Yoga and cycling: Cycling is a wonderful sport that is easy to integrate into everyday life and does not require much skill. You all probably ride your bike more or less often; some of you even practice cycling as a regular sport. Especially if you cycle a lot and regularly, you should pay attention to compensatory training. Why? Because riding a bicycle, and especially a racing bike, shortens various muscle groups, and the upper body is statically in one position for a long time.
Here you can find out why yoga is the best recreational sport for cyclists and how four exercises can quickly keep your muscles away.
1- Why do yoga and cycling go so well together?
First of all, thumbs up if you regularly resort to cycling. You are not only doing something good for your health but also for the environment.
Anyone who cycles regularly strengthens the pumping function of their heart, strengthens their leg and lung muscles, and even reduces one or two love handles.
But cycling also has negative consequences. The upper body always remains in the same static position (welcome back pain), and the lower half of the body, i.e., legs and hips, is mostly stretched, which means that the muscles shorten in the long run. Atrophied muscles mean that other muscles and tendons have to do the work, which often results in sore muscles. This is exactly why it is advantageous to practice a recreational sport to counteract the negative effects.
Yoga is ideal as a balancing sport, as the entire musculature is strengthened. Various asanas often involve the entire body, as well as breathing. In addition to the asanas, it is also advantageous to practice breathing exercises, as these have an effect on the vegetative nervous system and can thus promote the regeneration of the muscles.
The entire body’s mobility is trained through yoga, and physical performance is increased, which in turn has a positive effect on cycling training. Due to the often hunched posture on the bike, the chest is not open, and the spine is overloaded. The hips and legs are hardly stretched. Therefore, exercises for the trunk muscles, the chest, the hip extensor, and the leg muscles are recommended for cyclists.
“Yoga gently strengthens and stretches the muscles and trains body awareness” – Lotte Kraus physiotherapist
2- Yoga and Cycling: Malasana – The deep squat
This asana should be performed regularly to open and mobilize the hips. As a result, the calves and ankles are also strengthened. Meanwhile, the lower back is relaxed. However, if you have knee problems, you should not do this exercise.
- Sit on your yoga mat, legs hip-width apart, feet flat on the floor.
- Make sure your body weight is resting on your toes, and your feet are pointing slightly outward.
- Take a deep breath and drop into a deep squat.
- Now bring your hands together in front of your chest in a prayer position and use your elbows on the inside of your thighs to push your knees outwards.
- Keep your back long and straight by pushing your tailbone down toward the floor.
Watch this video for an even more detailed explanation of how to best perform the deep squat:
3- Yoga and Cycling: Adho Mukha Savasana – Downward Facing Dog
While this asana isn’t new, I still want to include Downward Facing Dog, as it’s great for stretching the hamstrings and strengthening the back muscles. Especially after an intensive bike tour, the exercise is ideal for stretching and relaxing the muscles.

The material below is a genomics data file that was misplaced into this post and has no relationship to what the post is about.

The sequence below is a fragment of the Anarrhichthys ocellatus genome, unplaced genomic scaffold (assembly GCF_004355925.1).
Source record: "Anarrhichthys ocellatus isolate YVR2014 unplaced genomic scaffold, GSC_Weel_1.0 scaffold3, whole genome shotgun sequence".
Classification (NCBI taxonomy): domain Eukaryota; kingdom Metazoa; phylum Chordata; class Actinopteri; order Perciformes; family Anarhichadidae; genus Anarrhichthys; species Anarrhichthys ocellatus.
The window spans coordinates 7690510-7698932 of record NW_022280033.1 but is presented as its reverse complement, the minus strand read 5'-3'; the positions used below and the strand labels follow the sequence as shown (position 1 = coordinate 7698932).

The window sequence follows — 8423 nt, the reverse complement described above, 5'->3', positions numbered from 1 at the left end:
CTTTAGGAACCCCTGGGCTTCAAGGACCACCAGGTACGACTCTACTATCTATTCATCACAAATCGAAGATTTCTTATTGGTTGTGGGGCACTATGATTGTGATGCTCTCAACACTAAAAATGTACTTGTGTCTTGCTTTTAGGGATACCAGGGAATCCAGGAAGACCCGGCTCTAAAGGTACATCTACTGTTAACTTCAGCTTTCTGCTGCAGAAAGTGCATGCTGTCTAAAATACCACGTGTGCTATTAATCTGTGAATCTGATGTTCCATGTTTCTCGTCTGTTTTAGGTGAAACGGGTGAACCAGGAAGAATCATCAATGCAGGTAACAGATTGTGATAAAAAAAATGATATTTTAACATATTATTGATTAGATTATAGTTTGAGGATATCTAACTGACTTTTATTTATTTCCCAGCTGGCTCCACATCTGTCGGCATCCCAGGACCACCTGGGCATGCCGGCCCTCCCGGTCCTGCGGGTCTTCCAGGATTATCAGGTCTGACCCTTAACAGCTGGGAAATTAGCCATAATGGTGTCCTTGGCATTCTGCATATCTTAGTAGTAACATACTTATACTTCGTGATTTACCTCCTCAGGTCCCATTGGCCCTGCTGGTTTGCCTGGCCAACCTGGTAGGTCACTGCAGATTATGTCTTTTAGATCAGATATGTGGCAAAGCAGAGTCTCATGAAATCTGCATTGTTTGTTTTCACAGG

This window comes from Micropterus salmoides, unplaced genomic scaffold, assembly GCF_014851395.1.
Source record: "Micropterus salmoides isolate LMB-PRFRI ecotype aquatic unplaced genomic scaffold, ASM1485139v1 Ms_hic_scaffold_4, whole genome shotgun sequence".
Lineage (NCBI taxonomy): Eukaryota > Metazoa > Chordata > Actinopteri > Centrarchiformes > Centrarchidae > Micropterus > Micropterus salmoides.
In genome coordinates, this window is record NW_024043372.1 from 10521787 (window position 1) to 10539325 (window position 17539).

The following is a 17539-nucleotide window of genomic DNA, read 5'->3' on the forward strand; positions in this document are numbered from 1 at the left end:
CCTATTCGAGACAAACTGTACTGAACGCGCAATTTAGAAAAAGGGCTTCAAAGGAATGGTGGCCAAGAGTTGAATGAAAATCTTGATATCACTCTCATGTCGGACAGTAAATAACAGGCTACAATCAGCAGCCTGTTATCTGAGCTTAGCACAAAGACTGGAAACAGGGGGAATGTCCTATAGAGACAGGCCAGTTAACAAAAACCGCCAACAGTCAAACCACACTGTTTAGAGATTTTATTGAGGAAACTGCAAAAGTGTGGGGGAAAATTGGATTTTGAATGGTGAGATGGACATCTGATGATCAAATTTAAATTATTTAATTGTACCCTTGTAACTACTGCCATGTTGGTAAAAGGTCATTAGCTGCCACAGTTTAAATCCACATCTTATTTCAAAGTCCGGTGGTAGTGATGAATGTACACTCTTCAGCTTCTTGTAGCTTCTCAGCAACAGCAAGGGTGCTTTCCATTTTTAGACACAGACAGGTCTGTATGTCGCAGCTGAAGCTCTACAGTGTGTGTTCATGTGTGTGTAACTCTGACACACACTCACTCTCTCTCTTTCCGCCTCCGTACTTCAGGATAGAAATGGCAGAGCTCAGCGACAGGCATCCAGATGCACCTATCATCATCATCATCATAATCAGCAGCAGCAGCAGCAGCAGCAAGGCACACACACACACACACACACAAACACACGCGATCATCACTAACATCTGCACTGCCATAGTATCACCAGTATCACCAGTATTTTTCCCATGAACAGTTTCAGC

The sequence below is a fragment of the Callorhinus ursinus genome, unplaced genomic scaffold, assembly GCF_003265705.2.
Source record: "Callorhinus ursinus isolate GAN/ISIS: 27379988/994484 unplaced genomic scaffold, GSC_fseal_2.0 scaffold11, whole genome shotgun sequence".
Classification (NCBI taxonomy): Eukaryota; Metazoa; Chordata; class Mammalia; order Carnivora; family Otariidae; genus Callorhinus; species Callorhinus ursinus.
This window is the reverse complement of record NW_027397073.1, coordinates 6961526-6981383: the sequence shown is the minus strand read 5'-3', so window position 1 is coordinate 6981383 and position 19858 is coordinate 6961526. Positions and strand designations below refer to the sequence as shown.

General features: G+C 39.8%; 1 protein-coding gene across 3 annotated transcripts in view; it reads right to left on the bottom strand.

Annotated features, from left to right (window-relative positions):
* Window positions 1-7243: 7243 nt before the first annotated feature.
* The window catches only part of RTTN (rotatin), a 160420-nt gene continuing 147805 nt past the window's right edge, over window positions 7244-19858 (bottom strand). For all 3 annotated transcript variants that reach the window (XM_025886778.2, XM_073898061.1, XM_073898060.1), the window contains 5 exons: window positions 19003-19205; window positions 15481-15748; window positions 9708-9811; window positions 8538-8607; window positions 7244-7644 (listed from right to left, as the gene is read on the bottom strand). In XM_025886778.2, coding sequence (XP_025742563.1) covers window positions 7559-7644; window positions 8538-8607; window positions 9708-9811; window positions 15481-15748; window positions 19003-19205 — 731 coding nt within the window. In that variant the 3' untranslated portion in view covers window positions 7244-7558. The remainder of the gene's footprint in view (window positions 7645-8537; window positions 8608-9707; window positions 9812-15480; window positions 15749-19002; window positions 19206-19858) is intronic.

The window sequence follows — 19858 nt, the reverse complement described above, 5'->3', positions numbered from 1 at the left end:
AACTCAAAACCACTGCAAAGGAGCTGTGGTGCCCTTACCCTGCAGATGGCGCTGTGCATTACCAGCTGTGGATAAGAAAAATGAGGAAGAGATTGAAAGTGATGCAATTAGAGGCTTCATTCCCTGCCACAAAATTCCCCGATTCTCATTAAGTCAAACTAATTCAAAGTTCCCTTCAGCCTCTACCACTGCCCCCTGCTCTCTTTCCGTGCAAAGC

4- Yoga and Cycling: Chaturanga Dandasana – The Plank
This asana is an all-around talent for the body. It strengthens almost every muscle, i.e., the arm, leg, chest, and abdominal muscles. If you perform the exercise correctly, the body weight is distributed over the entire body, and you start to sweat a lot. Anyone suffering from shoulder or wrist injuries should avoid the exercise.
- Lie flat on the yoga mat and bring your hands next to you at shoulder level.
- Bend your elbows, and your upper arms form a 90-degree angle to the floor.
- Get on your toes, so your legs lift off the mat.
- Activate your core and shift your weight to your hands and the balls of your feet. Except for your feet and hands, your entire body is now in the air.
- Your arms should not be bent more than 90 degrees, and your gaze should be forward.
- The neck is long, and the buttocks are level with the back. Try not to hollow your back or hunchback.
- Hold the position for as long as it is comfortable, and lower your knees back onto the mat.
5- Yoga and Cycling: Viparita Karani – The Half Candle
Behind the Half Candle hides an asana, which is particularly suitable for relaxation and stretching. Especially after a strenuous bike session, it calms the mind and body and, at the same time, stretches the hind legs, the neck, and the front of the torso.
- Lie on the floor and place your hands next to your body. The legs are hip-width apart. As you exhale, pull your knees toward your chest; straighten your legs up as you exhale.
- In the next step, you lead your legs slightly diagonally over your head so that your pelvis lifts slightly from the floor.
- You can place your hands under your pelvis for support and support them.
- The weight rests on the palms and shoulders, and the spine stretches.
- Breathe deeply in and out several times, then slowly return to the starting position.
- To relax your back, you can pull your knees back toward your chest and hold this position for a moment.
Read also: 6 simple desk stretching exercises